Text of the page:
The expression was evident around the time the Homosexual Law Reform Bill was being debated in New Zealand in 1985. Until then, homosexual behaviour was a criminal offense punishable by up to seven years’ imprisonment. The Salvation Army’s submission on the Bill was not supportive of that kind of punitive approach, although it didn’t support decriminalisation either. But it was The Salvation Army’s decision to take on the role of coordinator in a petition opposing the Bill that would become most problematic.
Even in 1985, individual members of The Salvation Army held a wide range of views on homosexuality. And while the decision of Salvation Army leadership to coordinate the petition was, I am sure, done with the best of intentions, it resulted in arguably the most difficult, painful and damaging period of New Zealand Salvation Army history.
As petition coordinator, The Salvation Army accepted donations to assist with the cost of the petition. One donor wrote, ‘Dear Salvationists, I am writing to encourage you all in your stand against not the Homosexual—but Homosexuality!’ This was a person using the framework provided by the expression ‘love the sinner, hate the sin’. Even with the best of intentions, the reality is that in taking the approach it did The Salvation Army was responsible for a significant amount of pain and hurt in the GLBTI community (and to some extent within its own ranks). This has resulted in a perception that The Salvation Army has nothing helpful to say to the GLBTI community, and where there is interest from GLBTI people in Christianity, The Salvation Army remains perhaps the last organisation that some would enter to explore this.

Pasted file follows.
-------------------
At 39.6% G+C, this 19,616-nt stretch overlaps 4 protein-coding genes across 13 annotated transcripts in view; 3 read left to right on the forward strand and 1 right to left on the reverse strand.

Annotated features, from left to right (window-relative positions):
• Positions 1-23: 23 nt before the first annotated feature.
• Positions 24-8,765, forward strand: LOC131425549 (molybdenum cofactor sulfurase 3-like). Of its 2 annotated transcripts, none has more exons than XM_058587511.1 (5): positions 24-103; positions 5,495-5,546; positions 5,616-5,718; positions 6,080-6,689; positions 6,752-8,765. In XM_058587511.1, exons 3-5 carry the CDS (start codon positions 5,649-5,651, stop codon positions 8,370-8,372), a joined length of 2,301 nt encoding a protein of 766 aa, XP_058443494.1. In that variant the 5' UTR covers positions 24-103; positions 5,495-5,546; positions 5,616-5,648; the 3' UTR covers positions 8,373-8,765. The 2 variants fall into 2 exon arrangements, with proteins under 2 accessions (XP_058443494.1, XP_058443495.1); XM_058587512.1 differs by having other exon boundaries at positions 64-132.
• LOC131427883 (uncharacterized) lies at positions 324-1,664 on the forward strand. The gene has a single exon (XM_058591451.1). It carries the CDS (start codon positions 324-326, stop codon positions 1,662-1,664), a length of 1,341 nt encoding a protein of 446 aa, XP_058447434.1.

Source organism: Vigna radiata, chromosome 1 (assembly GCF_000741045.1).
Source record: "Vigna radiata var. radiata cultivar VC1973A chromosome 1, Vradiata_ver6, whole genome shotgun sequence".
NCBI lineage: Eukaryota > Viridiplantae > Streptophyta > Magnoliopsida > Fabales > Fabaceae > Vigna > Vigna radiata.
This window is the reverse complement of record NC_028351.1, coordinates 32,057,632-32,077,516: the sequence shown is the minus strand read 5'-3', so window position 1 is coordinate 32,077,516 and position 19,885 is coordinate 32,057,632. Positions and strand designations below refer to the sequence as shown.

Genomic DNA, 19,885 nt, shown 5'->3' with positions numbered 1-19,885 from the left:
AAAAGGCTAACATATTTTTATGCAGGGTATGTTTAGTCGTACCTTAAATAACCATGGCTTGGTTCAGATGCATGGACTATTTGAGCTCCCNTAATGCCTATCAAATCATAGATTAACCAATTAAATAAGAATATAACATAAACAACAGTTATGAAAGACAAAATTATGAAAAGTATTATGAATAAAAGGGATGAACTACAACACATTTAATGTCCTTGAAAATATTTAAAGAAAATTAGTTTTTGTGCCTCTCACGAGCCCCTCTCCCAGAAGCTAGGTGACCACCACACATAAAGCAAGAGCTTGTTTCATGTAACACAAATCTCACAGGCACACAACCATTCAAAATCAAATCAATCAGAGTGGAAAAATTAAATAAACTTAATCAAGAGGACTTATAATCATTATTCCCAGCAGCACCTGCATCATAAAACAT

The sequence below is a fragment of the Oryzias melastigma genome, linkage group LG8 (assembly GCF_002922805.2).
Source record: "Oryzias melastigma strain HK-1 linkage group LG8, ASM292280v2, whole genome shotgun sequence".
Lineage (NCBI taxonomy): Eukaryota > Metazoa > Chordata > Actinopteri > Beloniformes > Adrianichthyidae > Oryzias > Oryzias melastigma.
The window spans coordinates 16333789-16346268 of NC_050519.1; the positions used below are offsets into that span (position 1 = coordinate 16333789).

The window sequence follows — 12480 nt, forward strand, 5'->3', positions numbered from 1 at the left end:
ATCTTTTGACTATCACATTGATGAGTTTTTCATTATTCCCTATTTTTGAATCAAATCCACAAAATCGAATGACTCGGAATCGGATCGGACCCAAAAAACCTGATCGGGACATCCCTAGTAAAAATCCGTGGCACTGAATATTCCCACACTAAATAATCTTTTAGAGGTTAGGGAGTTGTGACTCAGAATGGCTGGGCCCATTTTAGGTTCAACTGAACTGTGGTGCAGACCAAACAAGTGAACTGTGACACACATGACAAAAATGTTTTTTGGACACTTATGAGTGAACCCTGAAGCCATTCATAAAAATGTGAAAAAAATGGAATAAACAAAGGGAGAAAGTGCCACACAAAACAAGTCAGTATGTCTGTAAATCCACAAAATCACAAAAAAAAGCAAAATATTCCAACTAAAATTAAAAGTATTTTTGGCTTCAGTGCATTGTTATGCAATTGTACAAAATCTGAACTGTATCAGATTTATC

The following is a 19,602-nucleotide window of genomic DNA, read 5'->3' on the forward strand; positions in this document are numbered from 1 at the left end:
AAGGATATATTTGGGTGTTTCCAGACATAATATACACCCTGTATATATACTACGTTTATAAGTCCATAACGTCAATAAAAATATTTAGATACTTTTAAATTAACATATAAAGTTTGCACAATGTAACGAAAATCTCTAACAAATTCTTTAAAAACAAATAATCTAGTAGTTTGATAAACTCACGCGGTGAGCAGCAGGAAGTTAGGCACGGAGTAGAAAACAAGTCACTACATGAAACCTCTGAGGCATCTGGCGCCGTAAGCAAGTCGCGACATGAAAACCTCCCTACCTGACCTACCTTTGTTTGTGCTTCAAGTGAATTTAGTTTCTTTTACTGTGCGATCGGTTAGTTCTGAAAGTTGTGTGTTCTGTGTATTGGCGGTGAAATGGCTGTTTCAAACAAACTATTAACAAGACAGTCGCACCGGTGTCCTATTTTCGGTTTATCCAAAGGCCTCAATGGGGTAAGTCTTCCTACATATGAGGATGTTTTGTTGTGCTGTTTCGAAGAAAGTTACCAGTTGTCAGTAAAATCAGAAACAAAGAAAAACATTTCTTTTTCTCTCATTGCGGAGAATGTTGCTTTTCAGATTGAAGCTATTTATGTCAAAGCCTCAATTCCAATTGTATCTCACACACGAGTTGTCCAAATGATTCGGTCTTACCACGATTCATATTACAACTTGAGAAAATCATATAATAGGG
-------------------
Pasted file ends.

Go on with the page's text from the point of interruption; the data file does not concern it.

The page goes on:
My overview is necessarily oversimplified. But the far more complex and nuanced reality does not change the result, which is that our actions in that turbulent time effectively disqualified us from missional engagement with the GLBTI community and from offering them space in the Christian community known as The Salvation Army.
Given this history, credit must go to the territorial commander who authorised a statement issued on the 20th anniversary of the passing of the Homosexual Law Reform Bill. The last paragraph of that statement reads: ‘We regret any hurt that may remain from that turbulent time and our present hope is to rebuild bridges of understanding and dialogue between our movement and the gay community. We may not agree on all issues, but we can respect and care for one another despite this.’